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RMS : even moderate new Madrid earthquake could generate up to USD50 billion in insured losses

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The year 2011 marks the 200th anniversary of the first in a sequence of three Magnitude 7 or greater earthquakes that occurred over a 54-day period spanning 1811 to 1812 along the Mississippi River, near the town of New Madrid, Missouri. Ground shaking from the three main shocks – which struck on December 16, 1811, January 23, 1812, and February 7, 1812 – was experienced over the entire Eastern U.S., up to 1400 km from the epicenters. The earthquakes also created hundreds of aftershocks, which were felt for months afterwards. A high level of seismicity persists in the New Madrid Seismic Zone (NMSZ) region today, with this activity considered by some to be part of the continuing aftershock series. Seismicity rate estimates suggest a 28–46% likelihood of a M6.0 or greater earthquake in the broad region around New Madrid in the next 50 years.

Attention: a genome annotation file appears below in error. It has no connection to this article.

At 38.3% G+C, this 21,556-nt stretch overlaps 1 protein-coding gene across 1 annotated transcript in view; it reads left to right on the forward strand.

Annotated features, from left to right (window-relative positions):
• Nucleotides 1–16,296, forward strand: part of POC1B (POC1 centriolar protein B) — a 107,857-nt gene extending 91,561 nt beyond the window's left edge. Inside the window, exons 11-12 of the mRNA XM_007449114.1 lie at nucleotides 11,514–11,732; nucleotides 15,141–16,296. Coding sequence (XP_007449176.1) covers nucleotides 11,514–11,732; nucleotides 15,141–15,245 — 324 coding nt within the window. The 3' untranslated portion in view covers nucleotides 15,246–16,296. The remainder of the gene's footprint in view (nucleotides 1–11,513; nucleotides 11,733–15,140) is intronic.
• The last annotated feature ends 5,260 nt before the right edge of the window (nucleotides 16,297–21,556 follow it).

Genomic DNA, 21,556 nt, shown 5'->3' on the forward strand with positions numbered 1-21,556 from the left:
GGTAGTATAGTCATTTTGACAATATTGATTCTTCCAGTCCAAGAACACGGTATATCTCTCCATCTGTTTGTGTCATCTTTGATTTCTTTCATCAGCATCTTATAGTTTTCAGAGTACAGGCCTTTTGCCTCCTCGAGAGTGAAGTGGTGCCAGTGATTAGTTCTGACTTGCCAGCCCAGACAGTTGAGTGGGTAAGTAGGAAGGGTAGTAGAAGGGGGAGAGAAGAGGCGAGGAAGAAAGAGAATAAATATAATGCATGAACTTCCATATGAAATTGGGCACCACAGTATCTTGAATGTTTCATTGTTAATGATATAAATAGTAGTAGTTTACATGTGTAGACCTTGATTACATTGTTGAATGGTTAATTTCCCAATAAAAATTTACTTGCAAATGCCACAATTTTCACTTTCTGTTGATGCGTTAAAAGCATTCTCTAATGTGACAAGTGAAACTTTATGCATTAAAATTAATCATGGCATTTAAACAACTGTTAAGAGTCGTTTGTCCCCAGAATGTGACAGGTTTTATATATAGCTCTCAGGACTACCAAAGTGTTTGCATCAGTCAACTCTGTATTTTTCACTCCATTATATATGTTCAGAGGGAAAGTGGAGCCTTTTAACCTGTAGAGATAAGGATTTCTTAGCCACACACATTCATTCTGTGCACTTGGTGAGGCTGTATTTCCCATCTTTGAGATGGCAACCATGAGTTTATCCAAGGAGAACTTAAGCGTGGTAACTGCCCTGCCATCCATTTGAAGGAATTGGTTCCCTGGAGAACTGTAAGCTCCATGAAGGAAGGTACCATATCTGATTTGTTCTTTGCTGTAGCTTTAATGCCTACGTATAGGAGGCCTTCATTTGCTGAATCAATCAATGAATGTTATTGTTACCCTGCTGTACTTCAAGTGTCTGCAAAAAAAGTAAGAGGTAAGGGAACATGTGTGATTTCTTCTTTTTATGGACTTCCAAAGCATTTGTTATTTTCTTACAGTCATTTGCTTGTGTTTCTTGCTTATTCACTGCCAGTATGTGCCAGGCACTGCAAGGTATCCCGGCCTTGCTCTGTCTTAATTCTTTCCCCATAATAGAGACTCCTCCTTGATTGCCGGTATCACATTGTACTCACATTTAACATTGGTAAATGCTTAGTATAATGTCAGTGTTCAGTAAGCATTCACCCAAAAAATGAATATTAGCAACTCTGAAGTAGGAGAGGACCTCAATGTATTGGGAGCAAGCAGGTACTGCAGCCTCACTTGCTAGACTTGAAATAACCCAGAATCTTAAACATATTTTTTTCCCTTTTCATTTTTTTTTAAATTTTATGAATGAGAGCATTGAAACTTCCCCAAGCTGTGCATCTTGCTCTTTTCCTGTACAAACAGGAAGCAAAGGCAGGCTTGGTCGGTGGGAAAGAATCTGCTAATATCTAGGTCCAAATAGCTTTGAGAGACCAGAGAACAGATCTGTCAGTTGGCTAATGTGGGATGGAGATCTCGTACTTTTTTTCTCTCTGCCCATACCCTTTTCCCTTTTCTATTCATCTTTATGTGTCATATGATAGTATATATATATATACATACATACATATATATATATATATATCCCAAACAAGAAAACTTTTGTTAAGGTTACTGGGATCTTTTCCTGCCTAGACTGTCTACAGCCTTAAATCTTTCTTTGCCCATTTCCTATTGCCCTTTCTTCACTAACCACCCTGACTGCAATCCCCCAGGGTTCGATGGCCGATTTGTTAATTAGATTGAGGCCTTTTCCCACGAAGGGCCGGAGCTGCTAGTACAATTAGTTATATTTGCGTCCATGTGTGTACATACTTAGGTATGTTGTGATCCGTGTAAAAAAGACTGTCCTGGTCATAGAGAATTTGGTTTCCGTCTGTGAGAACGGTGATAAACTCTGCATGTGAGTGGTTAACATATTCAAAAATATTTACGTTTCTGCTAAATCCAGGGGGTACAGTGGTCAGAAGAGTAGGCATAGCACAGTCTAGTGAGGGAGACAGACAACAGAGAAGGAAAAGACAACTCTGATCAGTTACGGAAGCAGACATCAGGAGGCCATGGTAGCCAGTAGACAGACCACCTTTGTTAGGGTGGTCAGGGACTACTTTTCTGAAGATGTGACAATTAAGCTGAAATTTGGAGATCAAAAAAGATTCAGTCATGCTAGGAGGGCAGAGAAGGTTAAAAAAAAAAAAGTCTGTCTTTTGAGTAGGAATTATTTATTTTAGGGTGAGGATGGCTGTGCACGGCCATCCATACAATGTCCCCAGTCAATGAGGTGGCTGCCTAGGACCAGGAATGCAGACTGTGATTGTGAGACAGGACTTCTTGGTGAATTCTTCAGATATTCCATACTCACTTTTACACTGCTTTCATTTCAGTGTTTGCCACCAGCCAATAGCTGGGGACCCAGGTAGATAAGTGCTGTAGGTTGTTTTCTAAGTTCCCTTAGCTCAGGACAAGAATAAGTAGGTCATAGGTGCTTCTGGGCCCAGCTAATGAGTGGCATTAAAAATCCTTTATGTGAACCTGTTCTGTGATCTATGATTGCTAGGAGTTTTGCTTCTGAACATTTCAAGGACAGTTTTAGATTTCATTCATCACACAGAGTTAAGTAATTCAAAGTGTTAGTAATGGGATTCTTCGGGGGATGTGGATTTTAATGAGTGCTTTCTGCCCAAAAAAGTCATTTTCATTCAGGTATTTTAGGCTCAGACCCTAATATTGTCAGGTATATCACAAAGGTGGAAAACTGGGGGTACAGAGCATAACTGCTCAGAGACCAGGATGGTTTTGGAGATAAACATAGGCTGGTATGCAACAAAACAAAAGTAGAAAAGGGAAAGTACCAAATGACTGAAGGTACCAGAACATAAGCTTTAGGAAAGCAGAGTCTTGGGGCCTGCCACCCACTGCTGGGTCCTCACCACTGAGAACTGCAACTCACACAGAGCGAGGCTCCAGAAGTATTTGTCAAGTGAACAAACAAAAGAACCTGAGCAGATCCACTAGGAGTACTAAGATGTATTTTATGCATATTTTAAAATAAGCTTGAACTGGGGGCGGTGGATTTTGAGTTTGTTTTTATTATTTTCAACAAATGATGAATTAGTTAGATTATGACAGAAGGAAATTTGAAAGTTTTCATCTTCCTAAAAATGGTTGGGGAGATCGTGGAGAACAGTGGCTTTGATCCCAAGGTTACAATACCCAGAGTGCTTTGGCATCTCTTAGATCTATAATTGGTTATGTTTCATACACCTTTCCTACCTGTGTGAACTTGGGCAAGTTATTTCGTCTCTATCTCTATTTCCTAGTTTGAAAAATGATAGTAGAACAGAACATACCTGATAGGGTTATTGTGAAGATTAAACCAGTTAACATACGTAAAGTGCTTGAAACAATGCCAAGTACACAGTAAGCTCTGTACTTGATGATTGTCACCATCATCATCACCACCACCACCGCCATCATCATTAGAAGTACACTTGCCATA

In a new report, RMS has analyzed a range of earthquake scenarios in the New Madrid region. The analysis reveals that if a similar, even moderate, earthquake (M6.1–6.5) were to occur adjacent to a major urban area today, it would generate total economic losses in the range of $10 to $100 billion and insured losses of $5 to $50 billion.  The range depends on the degree to which ground shaking decays with distance from the earthquake source, which remains a key area of uncertainty. It is forecast that insurance payments would cover 60–80% of total economic losses, therefore contributing significantly to recovery efforts. This ratio of insured to total economic loss is higher than the 45–55% ratio observed in hurricanes Ike (2008), Katrina (2005) and Andrew (1992), and significantly larger than the anticipated ratio of 10–15% for major California earthquakes.

 “The 200th anniversary of the 1811–1812 New Madrid earthquake sequence is a stark reminder of the earthquake risk in the region, the potential losses that could occur, and the need to adequately prepare for a possible future event,” noted Dr. Patricia Grossi, director of research at RMS and co-author of the study.

Source : RMS